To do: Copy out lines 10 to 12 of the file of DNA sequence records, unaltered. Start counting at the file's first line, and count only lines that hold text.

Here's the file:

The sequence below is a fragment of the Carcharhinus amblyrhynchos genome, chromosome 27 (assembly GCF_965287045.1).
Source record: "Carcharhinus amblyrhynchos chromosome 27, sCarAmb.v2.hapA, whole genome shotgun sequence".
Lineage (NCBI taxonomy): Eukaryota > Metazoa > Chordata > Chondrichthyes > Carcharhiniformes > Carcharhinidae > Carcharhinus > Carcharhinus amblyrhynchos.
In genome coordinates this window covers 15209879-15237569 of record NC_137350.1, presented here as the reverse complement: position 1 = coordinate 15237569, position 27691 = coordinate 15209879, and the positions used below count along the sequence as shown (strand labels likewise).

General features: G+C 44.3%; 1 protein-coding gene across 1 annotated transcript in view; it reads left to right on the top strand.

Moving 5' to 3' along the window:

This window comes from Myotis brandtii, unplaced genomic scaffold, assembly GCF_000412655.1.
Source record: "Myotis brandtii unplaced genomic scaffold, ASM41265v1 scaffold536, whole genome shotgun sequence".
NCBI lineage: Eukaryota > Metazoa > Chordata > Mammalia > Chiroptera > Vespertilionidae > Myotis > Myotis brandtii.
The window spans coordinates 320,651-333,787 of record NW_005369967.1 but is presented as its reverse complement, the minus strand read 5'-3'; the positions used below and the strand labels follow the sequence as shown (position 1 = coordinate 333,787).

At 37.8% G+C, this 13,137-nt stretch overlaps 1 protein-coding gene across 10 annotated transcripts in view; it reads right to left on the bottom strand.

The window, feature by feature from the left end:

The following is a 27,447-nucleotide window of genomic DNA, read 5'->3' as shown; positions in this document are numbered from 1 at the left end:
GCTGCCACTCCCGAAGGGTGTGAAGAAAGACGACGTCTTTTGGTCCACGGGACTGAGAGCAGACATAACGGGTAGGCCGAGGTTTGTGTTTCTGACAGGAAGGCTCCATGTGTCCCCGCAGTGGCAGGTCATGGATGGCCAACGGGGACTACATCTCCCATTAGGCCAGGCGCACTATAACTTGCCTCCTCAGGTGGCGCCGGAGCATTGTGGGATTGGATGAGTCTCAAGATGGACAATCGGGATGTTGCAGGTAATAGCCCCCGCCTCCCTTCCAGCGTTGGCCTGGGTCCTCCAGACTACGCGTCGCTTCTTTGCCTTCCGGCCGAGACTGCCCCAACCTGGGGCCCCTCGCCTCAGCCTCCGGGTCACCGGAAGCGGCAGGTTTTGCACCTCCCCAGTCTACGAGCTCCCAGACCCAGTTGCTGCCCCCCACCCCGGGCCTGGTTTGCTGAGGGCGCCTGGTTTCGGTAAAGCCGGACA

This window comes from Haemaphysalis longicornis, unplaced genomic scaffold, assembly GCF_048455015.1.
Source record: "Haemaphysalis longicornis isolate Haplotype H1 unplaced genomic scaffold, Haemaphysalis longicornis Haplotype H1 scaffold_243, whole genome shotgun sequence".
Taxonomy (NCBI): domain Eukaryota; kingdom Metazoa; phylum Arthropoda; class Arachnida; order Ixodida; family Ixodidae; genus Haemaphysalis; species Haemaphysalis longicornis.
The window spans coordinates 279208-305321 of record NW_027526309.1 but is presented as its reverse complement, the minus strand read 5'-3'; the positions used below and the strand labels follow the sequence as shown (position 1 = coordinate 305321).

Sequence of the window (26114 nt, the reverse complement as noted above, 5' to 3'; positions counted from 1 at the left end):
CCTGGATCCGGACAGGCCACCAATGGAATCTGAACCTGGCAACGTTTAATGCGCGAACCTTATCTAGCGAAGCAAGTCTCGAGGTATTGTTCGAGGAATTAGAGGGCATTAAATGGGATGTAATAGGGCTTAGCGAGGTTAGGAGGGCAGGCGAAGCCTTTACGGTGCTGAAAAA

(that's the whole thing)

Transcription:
The window spans coordinates 320,651-333,787 of record NW_005369967.1 but is presented as its reverse complement, the minus strand read 5'-3'; the positions used below and the strand labels follow the sequence as shown (position 1 = coordinate 333,787).

At 37.8% G+C, this 13,137-nt stretch overlaps 1 protein-coding gene across 10 annotated transcripts in view; it reads right to left on the bottom strand.

The window, feature by feature from the left end: